And I watched this guy from across the street. I saw some people pass him by, some disgusted by his crude pitch… while others were impressed and dazzled, rewarding him with their hard-earned cash, dropped into his hat.
Further down the road, a bucket of ice was tossed on the sidewalk, left to change phase from hard frozen rocks to a puddle of dirty drench and eventually evaporate into mist, far from what it was originally meant to be.
I wanted to capture its shiny cool, as it sparkled in the sun, once of value to improve taste and moments later perishable and soon forgotten.
Further down the street a man leans against a pole. As I was just trying to get him in focus, he lifted his hand and unexpectedly had to clear his nostril with a farmers blow or what we affectionately refer to as the snot rocket.
It made me think of all the times that I too may have had to perform a discrete bodily function and just hoped that no one was close enough to tell.
Further down the road, a thin woman reclined with purpose. I watched her for a while and saw that she wasn’t moving, just staring. I couldn’t tell if her haircut and leather jacket made her fashionably paused or was she a street person just taking a load off.
She could have been out all night partying like a rock star, and just now waking up. Or, she could just be a resident of that bench. It made me think about how Steven Jobs got his first job at HP despite him interviewing for the job in his dirty bare feet.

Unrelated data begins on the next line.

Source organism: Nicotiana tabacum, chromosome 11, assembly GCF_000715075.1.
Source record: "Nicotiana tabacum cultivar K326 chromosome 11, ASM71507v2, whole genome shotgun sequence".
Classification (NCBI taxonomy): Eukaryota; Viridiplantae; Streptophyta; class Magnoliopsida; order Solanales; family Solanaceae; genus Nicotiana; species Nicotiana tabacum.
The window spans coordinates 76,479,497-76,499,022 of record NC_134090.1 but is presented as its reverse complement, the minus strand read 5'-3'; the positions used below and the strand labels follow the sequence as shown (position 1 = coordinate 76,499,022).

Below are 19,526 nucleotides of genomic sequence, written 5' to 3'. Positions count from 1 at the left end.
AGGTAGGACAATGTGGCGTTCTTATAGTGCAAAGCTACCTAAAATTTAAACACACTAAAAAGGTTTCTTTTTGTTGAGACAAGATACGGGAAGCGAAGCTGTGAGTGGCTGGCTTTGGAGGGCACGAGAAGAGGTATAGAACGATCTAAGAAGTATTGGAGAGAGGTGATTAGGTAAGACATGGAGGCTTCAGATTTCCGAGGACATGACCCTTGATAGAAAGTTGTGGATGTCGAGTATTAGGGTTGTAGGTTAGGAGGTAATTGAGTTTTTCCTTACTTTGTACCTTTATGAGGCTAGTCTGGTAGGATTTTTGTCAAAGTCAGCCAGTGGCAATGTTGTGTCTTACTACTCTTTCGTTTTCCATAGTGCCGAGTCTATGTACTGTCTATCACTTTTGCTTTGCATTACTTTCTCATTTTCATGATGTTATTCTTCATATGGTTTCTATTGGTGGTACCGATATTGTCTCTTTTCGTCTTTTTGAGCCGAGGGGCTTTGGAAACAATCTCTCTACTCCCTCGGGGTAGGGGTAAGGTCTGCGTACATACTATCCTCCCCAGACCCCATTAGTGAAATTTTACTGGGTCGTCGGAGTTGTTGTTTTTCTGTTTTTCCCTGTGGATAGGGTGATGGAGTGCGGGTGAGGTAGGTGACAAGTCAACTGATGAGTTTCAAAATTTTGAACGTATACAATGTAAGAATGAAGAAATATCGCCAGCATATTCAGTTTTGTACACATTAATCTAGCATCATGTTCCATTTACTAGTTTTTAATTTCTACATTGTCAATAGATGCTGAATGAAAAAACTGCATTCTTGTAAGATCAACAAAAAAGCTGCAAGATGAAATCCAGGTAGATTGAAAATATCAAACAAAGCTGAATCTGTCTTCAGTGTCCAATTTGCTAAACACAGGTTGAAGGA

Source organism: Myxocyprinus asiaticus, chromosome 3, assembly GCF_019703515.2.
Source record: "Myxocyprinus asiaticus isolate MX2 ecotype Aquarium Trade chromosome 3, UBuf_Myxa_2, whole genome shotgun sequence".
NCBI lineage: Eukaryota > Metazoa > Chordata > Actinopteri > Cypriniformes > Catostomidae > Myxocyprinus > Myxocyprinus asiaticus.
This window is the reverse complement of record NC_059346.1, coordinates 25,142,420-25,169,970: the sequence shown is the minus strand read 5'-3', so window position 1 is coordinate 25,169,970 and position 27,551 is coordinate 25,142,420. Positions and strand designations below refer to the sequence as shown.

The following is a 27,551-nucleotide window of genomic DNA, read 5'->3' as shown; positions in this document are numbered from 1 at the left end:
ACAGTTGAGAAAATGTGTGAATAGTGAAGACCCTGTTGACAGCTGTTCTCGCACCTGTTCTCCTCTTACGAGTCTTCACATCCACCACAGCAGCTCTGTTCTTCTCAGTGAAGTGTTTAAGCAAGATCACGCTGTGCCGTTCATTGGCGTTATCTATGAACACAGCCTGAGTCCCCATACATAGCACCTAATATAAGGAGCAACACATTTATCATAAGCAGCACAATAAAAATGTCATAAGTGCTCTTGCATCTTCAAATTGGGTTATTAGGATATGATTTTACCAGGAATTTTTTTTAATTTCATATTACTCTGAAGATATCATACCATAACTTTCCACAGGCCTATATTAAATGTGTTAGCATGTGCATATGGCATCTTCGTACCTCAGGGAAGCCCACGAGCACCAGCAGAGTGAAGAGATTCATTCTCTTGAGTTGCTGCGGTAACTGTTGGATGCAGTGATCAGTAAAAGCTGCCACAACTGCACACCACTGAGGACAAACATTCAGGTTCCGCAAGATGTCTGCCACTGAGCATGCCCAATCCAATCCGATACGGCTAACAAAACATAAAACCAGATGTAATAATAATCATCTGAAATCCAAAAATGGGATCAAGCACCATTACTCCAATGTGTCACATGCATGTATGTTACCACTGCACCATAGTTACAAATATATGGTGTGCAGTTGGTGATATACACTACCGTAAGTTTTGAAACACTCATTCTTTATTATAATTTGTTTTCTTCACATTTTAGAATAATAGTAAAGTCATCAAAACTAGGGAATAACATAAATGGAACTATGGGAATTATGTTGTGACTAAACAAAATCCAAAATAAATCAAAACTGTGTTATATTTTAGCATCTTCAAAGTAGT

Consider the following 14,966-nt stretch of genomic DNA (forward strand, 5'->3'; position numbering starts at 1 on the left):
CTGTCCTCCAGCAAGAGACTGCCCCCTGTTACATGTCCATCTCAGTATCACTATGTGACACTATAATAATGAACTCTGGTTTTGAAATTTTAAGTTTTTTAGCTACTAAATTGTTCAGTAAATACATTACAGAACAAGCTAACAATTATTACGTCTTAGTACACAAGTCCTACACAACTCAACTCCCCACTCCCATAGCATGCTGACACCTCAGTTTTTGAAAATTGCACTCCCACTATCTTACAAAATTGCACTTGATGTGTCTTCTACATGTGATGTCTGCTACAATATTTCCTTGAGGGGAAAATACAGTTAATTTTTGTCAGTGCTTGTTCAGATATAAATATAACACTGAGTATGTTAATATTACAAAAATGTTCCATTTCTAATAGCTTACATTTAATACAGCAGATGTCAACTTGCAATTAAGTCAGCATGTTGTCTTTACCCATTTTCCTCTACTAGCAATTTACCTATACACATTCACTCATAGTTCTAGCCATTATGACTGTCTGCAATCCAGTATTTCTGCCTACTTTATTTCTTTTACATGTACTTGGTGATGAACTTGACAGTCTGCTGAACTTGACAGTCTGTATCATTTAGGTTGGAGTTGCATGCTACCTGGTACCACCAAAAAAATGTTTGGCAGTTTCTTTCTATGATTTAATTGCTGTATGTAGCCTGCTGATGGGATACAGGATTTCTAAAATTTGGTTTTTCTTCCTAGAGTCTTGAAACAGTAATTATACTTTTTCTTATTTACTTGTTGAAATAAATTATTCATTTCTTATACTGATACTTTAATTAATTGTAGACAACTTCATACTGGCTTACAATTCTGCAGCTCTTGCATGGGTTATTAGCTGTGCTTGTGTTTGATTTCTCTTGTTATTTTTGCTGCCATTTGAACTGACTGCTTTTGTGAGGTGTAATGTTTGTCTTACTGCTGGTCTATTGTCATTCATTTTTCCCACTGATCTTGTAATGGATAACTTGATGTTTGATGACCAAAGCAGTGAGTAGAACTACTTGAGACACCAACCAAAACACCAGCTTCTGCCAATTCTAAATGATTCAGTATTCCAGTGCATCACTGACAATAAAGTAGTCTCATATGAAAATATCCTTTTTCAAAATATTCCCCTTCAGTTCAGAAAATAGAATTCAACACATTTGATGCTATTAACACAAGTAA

At what point does madness get perceived as genius? And at what point does genius get discarded as unacceptably weird? I guess it all boils down to surrounding oneself with those of like mind who can see and appreciate one’s gifts and who looking to see their value.
Later that day I craved some undeniable beauty. I wanted to go to a place where everyone thought the same as I did. And at that place while I ordered Sushi and the person behind me ordered burgers, we both agreed that the silent breezy and beautiful sun setting view against the deep blue bay was extraordinary.
Just then, without notice, a biker gang on jet skis drove across our view. I stood and shot them as they cruised by at low-speed like I was a bystander on a side-walk watching them roll in formation at Sturgis. It reminded me of my days as a biker.